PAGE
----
Itchiness

You expected to get bigger, more easily fatigued ... but itchier? It happens to about one-fifth of pregnant women. The itchiness may be on your abdomen or all over your body, and it may cause patches of red, flaky rash. Skin stretching over the abdomen probably accounts for some of the itching and flaking. Generalized itchiness usually goes away shortly after you give birth.

A common skin problem called pruritic urticarial papules and plaques of pregnancy (PUPPP) also can occur during pregnancy. With this condition, you break out with itchy bumps called papules or plaques on your abdomen or possibly on your thighs, buttocks or arms.

Rarely, women have a specific cause for general itchiness called cholestasis of pregnancy. In this condition, bile isn't cleared from the liver as quickly as it should be. It causes components to build up in the skin, triggering severe itching.

■ Prevention and self-care for itchiness

Scratching isn't the best way to relieve an itch. Try these measures:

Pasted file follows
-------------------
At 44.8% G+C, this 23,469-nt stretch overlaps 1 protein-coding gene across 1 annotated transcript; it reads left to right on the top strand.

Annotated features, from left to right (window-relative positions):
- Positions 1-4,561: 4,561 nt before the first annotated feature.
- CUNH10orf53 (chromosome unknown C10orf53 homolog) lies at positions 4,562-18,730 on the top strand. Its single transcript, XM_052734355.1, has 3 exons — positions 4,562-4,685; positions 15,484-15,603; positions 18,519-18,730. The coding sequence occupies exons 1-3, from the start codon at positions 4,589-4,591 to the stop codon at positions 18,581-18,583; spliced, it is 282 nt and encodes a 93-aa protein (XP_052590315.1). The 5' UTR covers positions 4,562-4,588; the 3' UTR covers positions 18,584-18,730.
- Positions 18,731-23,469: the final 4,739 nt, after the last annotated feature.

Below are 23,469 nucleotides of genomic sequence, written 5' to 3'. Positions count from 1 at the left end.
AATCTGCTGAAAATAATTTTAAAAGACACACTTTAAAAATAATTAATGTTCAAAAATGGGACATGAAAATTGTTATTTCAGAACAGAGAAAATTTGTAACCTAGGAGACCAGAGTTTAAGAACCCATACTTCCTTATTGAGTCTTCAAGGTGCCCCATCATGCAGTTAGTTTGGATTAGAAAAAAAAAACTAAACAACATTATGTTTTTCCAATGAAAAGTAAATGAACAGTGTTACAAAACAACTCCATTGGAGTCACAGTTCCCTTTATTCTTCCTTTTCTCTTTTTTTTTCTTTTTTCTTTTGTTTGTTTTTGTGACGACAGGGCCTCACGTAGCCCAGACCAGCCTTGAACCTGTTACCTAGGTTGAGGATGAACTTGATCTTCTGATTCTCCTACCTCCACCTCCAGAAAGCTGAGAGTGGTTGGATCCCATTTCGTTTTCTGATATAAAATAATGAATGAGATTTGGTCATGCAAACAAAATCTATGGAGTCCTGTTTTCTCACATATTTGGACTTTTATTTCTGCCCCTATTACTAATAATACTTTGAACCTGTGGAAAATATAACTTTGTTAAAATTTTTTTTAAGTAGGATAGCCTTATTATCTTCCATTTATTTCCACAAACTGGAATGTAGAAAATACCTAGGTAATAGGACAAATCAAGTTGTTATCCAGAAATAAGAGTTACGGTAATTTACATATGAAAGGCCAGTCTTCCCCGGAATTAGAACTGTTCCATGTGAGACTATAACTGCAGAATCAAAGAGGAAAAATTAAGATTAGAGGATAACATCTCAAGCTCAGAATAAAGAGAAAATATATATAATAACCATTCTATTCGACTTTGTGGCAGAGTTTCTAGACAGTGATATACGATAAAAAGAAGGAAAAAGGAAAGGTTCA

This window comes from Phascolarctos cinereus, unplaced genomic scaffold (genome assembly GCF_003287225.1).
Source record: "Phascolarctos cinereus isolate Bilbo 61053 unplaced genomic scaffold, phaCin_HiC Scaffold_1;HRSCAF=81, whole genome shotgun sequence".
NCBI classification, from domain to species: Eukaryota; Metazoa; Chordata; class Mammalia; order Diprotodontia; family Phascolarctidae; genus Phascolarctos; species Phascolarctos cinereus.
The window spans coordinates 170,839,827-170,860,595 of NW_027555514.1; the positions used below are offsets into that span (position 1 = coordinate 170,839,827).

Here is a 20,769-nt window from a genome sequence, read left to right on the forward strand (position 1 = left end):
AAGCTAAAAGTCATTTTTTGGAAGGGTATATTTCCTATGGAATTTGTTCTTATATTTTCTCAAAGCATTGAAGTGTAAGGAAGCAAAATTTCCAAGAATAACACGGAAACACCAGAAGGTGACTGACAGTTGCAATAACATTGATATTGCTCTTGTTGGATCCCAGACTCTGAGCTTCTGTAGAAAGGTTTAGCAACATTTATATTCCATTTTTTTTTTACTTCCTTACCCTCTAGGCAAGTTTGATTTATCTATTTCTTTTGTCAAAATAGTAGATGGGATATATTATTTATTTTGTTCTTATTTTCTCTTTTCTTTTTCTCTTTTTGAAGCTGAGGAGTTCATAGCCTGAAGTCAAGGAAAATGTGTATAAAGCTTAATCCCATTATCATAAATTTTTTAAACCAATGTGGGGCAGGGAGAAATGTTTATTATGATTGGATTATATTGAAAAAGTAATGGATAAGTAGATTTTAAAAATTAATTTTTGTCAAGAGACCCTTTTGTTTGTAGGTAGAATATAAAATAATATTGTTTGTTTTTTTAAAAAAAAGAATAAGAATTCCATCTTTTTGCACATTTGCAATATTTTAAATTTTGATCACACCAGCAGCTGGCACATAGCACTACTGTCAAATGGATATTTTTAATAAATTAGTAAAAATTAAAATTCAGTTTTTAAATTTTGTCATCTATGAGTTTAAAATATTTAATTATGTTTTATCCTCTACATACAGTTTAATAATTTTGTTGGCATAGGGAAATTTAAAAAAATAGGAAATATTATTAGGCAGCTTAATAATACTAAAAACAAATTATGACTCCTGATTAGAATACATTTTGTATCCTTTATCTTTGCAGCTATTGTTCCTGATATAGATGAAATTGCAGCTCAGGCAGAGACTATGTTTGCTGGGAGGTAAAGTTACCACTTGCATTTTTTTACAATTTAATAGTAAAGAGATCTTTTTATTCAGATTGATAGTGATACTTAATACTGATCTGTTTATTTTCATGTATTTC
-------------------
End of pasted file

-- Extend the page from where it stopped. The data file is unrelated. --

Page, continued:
• Moisturize your skin with lotion, creams or oils.

• Wear loose clothing made from natural fibers, such as cotton.

• Use an oatmeal bath formula.

• Avoid getting overheated because you'll probably itch more if you're too warm.

■ When to seek medical help for itchiness

If self-care measures don't provide relief for your itches, your health care provider may prescribe medication or other treatment techniques that can help. PUPPP can be treated with prescription medications.

If severe itching develops late in your pregnancy, your health care provider may order blood tests to check your liver function. Cholestasis of pregnancy can cause severe itching. Very rarely, it can also cause vomiting, loss of appetite and fatigue. This problem goes away after the baby is born.

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